5. Indenting

In Word2000 a lot of the time the programme will pick up on what you are trying to indent and will do it automatically. There are often glitches which can be overcome. Moving the bottom bar on the ruler will create the point at which the tab key will take you to. The top ‘bar’ on the ruler will create the first line indent. (You can take it beyond the margin if you wish). You can also change indents by clicking on ‘format’, ‘paragraph’ and changing their size here. Word will automatically indent bullet and numbered points. If you don’t want indents, wait until you’ve typed the whole document in and then go back and change the indents manually, by highlighting the parts you wish to change and moving the bars on the ruler. These two buttons on the tool bar you are working. will increase and decrease the indents as

By clicking on the ruler you can add further ‘tab’ points for a paragraph – particularly helpful if you want to write three or more lists in a block of typing. A lot less complicated than trying to format columns.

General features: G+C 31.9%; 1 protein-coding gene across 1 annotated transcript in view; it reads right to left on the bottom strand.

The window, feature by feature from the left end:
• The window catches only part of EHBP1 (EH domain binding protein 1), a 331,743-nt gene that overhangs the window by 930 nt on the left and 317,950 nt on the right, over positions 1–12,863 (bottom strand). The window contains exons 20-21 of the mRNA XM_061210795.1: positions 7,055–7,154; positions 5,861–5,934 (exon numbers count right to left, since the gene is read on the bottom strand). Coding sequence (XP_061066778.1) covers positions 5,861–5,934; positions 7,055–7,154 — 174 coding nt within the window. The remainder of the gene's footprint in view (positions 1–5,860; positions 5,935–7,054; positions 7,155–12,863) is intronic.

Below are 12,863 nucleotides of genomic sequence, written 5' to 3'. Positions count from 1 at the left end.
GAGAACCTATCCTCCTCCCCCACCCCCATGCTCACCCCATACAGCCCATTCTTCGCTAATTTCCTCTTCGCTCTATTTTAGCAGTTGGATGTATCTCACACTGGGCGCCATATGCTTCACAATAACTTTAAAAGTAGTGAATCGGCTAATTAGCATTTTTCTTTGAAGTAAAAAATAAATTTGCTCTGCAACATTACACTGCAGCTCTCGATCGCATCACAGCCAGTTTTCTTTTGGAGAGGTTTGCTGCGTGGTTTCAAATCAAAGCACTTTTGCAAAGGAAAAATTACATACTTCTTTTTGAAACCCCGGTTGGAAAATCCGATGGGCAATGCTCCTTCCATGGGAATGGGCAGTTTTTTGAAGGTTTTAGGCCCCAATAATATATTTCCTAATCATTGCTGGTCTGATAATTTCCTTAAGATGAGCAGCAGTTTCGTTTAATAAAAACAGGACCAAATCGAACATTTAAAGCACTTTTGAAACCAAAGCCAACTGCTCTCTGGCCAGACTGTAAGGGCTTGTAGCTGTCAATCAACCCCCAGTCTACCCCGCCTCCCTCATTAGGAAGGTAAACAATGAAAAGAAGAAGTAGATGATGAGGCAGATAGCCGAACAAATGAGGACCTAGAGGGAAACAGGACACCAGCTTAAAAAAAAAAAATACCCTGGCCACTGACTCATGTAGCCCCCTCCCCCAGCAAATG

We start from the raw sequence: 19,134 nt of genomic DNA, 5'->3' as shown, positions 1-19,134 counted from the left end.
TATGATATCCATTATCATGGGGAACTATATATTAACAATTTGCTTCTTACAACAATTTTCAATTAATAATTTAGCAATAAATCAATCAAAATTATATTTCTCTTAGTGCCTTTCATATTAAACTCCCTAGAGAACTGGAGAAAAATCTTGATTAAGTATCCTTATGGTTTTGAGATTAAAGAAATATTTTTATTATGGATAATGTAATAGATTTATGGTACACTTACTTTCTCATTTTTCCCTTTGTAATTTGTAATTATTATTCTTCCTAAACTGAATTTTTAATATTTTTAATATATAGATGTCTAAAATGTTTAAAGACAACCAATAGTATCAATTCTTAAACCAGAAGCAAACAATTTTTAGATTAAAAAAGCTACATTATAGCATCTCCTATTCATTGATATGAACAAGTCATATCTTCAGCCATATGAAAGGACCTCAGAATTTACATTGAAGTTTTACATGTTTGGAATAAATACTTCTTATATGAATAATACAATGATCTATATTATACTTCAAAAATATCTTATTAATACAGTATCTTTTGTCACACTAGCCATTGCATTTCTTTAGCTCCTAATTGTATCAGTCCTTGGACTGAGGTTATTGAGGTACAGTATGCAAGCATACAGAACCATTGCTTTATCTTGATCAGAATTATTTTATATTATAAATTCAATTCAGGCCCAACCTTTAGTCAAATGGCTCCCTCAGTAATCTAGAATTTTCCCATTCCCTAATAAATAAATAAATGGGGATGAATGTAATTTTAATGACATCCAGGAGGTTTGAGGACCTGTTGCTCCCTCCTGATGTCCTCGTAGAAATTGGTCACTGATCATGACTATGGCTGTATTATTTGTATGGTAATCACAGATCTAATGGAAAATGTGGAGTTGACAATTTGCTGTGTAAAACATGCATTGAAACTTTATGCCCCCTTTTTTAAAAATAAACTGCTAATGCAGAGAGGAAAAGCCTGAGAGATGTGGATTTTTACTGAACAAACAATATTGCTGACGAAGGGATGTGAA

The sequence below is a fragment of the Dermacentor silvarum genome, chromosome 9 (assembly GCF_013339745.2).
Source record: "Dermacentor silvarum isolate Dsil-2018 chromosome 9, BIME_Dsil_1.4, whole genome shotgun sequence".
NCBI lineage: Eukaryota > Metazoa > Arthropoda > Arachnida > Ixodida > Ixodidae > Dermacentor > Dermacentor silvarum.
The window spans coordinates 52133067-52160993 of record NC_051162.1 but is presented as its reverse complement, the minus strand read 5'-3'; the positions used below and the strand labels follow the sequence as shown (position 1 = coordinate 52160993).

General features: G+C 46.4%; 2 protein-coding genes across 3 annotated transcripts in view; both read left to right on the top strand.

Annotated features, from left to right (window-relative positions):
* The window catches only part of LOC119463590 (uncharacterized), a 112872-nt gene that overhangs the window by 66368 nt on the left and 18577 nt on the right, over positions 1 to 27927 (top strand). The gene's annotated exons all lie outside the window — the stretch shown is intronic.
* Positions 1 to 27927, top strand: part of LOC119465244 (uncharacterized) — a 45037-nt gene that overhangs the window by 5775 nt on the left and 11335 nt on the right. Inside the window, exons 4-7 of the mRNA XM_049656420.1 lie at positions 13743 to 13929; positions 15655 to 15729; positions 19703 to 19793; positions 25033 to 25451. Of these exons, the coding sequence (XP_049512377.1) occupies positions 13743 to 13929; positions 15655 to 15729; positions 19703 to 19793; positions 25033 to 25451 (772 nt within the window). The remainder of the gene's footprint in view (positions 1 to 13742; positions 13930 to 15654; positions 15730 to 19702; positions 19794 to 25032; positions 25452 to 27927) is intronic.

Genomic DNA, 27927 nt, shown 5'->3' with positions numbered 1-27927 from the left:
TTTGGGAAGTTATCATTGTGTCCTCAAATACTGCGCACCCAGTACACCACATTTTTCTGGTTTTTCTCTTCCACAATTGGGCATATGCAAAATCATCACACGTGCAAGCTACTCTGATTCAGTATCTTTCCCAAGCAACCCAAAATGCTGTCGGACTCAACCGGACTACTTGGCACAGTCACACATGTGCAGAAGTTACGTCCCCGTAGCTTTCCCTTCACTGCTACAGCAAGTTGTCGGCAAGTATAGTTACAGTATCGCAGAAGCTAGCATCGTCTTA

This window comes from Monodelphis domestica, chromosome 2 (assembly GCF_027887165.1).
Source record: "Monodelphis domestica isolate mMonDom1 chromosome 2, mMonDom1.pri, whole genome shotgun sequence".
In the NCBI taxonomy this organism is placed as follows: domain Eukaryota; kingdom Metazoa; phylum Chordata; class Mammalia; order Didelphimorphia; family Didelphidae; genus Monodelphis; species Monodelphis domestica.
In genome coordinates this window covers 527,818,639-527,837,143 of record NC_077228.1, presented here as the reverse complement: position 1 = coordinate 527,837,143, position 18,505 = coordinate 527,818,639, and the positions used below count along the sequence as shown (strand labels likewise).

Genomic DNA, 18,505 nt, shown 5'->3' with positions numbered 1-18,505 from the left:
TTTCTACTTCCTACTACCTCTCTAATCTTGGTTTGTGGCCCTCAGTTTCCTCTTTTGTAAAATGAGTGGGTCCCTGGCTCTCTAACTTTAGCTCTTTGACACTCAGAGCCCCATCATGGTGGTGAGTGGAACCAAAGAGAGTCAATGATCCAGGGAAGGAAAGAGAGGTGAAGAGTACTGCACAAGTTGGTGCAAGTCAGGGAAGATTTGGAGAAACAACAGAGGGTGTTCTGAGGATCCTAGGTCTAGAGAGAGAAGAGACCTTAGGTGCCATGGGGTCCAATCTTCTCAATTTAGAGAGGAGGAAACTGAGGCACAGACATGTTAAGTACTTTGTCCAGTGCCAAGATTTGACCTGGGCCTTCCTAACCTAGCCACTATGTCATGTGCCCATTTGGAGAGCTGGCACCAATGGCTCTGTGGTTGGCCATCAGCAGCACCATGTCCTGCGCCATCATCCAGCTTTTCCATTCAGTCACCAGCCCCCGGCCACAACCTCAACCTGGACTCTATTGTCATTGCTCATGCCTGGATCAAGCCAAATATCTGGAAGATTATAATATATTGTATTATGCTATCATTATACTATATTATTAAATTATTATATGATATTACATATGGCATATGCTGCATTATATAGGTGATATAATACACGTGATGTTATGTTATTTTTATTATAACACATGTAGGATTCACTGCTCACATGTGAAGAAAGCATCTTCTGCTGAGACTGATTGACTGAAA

JGrubb2000/LSP

6. Line spacing

You can choose the spacing you want between lines in a document by clicking on ‘format’, ‘paragraph’ and then clicking the indents and spacing tab. You can choose to have double, 1 ½ spacing etc. Hint – do this once you have finished typing your document. It’s a nightmare trying to format bits back once you’ve typed them. Much better to highlight and format them once the document is typed. (Word tries to help you by guessing what you want – in the case of formatting it’s often the very thing you don’t want.)

7. Search and Replace

You can save time when typing a long document which has a lot of repeating words by simply typing in an initial (e.g. ks2 for Key Stage 2) and then performing a search and replace. Click on ‘edit’ ‘replace’. Type in the word you want to replace and the new word and click ok. There are many options you can choose in here to make your search more efficient. Very useful if you   have incorrectly spelt a name or word (e.g. practice/ practise). Rather than reading through the whole document you can search through for the word you want and replace as you go. want to keep the body of the letter the same and change a few key words – e.g. when differentiating a worksheet, changing boy for girl etc.

8. Header and Footer

Very important if you are writing essays, policy documents, giving training sessions etc and want to mark the work as your own. In ‘edit’ click on ‘header and footer’.

This box will appear. You can insert the date, the page number, the time, a piece of text etc. either at the top of the document (header) or at the bottom (footer). Clicking this button will switch you between the header and the footer. Size, change font and justify the text as you would a normal piece of typing. (Hint – generally the header or footer looks better if its in a smaller type than the rest of the document).

JGrubb2000/LSP